"It is well settled that when a statute is construed its words are to be given their usual and ordinary meaning considered in light of the aim to be accomplished by the Legislature." Prudential Ins. Co. v. Boston, 369 Mass. 542 , 546 (1976). General Laws c. 151A, Section 1 (w), states:
"`Average weekly wage', an amount equal to one twenty-sixth of the total wages reported for an individual in the two highest quarters of his base period; provided, that if wages reported include not more than two quarters in said base period, his weekly wage shall be deemed to be one thirteenth of the total reported for the highest quarter. If such weekly wage includes a fractional part of a dollar it shall be raised to the next highest dollar." (Emphasis added.)
Base period employers are required to "report wages paid such individual during the base period" (emphasis added). G. L. c. 151A, Section 38 (a). In addition, 430 Code Mass. Regs. Section 5.04(1) (1991) states in part:
"All base period employers as reported by a claimant for benefits will be requested to supply wage earning reports. Whenever an employer is requested to report an individual's base period wages, he will be required within seven days of the date of notice to report all the base period wages paid to such individual by him during the base period. . ." (emphasis added). [Note 3]
We conclude, therefore, that, by the use of the word "reported," the Legislature intended that employers must report wages in the quarter in which they are "paid," not earned, and that "average weekly wage" includes those wages "paid" to an employee in the appropriate quarter. The usual and ordinary meaning of the word "paid" does not encompass wages earned but not paid.
It is clear that the legislative intent was to limit eligibility for unemployment compensation by requiring a minimum level of earnings as a prerequisite. Unfortunately for this plaintiff, his case falls on the side of the legislative line that makes him ineligible for such compensation.
b. Constitutionality. The plaintiff argues that attributing wages to the quarter in which they are paid is so arbitrary as to violate the equal protection guarantees of the United States Constitution.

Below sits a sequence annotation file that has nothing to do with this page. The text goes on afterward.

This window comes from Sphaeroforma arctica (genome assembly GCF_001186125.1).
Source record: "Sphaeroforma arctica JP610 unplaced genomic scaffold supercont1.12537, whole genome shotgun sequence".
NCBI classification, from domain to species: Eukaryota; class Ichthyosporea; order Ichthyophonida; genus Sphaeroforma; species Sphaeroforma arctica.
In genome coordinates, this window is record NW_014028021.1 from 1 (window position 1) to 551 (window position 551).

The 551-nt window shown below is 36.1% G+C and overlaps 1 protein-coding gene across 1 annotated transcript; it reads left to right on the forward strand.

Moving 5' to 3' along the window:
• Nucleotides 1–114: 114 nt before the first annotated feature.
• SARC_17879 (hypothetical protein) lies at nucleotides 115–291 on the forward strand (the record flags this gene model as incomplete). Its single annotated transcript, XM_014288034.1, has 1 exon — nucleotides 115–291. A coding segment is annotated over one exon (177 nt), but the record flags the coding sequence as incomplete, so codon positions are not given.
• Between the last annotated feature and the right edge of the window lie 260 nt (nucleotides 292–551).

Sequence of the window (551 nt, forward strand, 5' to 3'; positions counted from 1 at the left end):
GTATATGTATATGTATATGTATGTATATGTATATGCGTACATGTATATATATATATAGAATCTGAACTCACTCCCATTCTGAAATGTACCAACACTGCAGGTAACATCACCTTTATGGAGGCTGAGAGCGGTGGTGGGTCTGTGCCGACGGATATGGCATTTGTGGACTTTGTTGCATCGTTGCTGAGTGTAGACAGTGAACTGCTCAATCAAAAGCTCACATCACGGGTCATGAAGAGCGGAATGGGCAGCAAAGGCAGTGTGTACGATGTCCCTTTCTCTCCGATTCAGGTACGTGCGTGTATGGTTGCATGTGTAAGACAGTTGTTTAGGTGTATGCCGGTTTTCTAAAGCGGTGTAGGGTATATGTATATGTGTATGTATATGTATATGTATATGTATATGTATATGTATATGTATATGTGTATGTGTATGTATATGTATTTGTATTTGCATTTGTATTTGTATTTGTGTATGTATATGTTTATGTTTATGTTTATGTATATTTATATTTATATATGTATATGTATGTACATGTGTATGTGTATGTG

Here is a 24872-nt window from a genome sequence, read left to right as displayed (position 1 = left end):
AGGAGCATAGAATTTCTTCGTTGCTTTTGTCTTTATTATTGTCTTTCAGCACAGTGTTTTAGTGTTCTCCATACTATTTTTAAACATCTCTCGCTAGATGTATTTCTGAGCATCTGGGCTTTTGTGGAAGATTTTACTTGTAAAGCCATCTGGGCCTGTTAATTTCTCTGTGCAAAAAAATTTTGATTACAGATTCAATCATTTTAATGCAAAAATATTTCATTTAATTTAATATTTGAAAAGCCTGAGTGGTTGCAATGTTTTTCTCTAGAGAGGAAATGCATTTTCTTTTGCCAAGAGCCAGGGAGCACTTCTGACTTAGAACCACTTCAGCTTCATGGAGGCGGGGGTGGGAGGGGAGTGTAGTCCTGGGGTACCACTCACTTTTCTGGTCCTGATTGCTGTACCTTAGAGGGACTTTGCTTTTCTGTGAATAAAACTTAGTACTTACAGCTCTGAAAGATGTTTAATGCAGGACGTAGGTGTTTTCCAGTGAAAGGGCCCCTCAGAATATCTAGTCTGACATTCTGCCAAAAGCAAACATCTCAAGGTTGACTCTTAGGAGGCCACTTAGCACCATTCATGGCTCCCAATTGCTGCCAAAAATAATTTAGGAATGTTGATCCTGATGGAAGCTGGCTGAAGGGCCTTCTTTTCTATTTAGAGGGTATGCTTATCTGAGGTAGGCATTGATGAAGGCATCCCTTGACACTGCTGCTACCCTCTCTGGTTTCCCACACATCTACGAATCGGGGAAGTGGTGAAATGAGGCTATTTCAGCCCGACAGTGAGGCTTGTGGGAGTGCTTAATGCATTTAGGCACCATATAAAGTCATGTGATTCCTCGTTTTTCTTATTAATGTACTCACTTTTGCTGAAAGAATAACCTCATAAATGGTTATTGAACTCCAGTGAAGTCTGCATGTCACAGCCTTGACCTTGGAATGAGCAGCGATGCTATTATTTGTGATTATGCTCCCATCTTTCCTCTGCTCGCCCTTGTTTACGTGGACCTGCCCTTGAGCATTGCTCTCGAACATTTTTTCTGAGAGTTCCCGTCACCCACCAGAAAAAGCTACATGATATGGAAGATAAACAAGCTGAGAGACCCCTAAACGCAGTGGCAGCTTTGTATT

The Legislature has a legitimate interest in providing unemployment benefits only for those working a certain predetermined
minimum term. A system that paid benefits to employees who worked only one or two days would be impracticable and not economically feasible. While this particular claimant would receive unemployment benefits if the average weekly wage were to be calculated according to what he earned, other claimants who are now eligible for unemployment benefits based on what they were paid during their highest quarter might lose their benefits under the plaintiff's statutory construction. Since the Legislature needed to establish a scheme for implementation of unemployment benefits, its determination to base that scheme on wages paid, rather than earned, is rationally related to a legitimate State interest.
"Legislatures need not create statutory classifications with surgical precision, because not all classifications are proscribed by the equal protection clause." Opinion of the Justices, 408 Mass. 1215 , 1224 (1990). "State legislatures are presumed to have acted within their constitutional power despite the fact that . . . their laws result in some inequality." Id., quoting McGowan v. Maryland, 366 U.S. 420, 425-426 (1961). Since the "legislative classification challenged as violative of the equal protection clause involves neither a suspect class nor a fundamental right, we review it only to determine whether it is rationally related to a legitimate State interest." Opinion of the Justices, supra.
[Note 1] Formerly the director of the Division of Employment Security. See St. 1990, c. 177, Sections 246, 247.
[Note 2] We decline to address the plaintiff's argument that counting wages when paid, rather than earned, allows employers to manipulate the unemployment compensation eligibility of their employees and that the decision offends the Massachusetts Constitution because the record before us fails to demonstrate that it was raised below.
[Note 3] General Laws c. 151A, Section 38 (a), has been amended by St. 1990, c. 154, Section 28, subsequent to this action, to add the following paragraph: "The commissioner may promulgate rules and regulations allowing an employer to report wages on `wages paid' or `wages earned' basis." Despite this amendment, the commissioner has not implemented the policy which the plaintiff advocates, although 430 Code Mass. Regs. Section 5.03 (12) (1991) deals with notification requirements to employers by third parties making wage payments.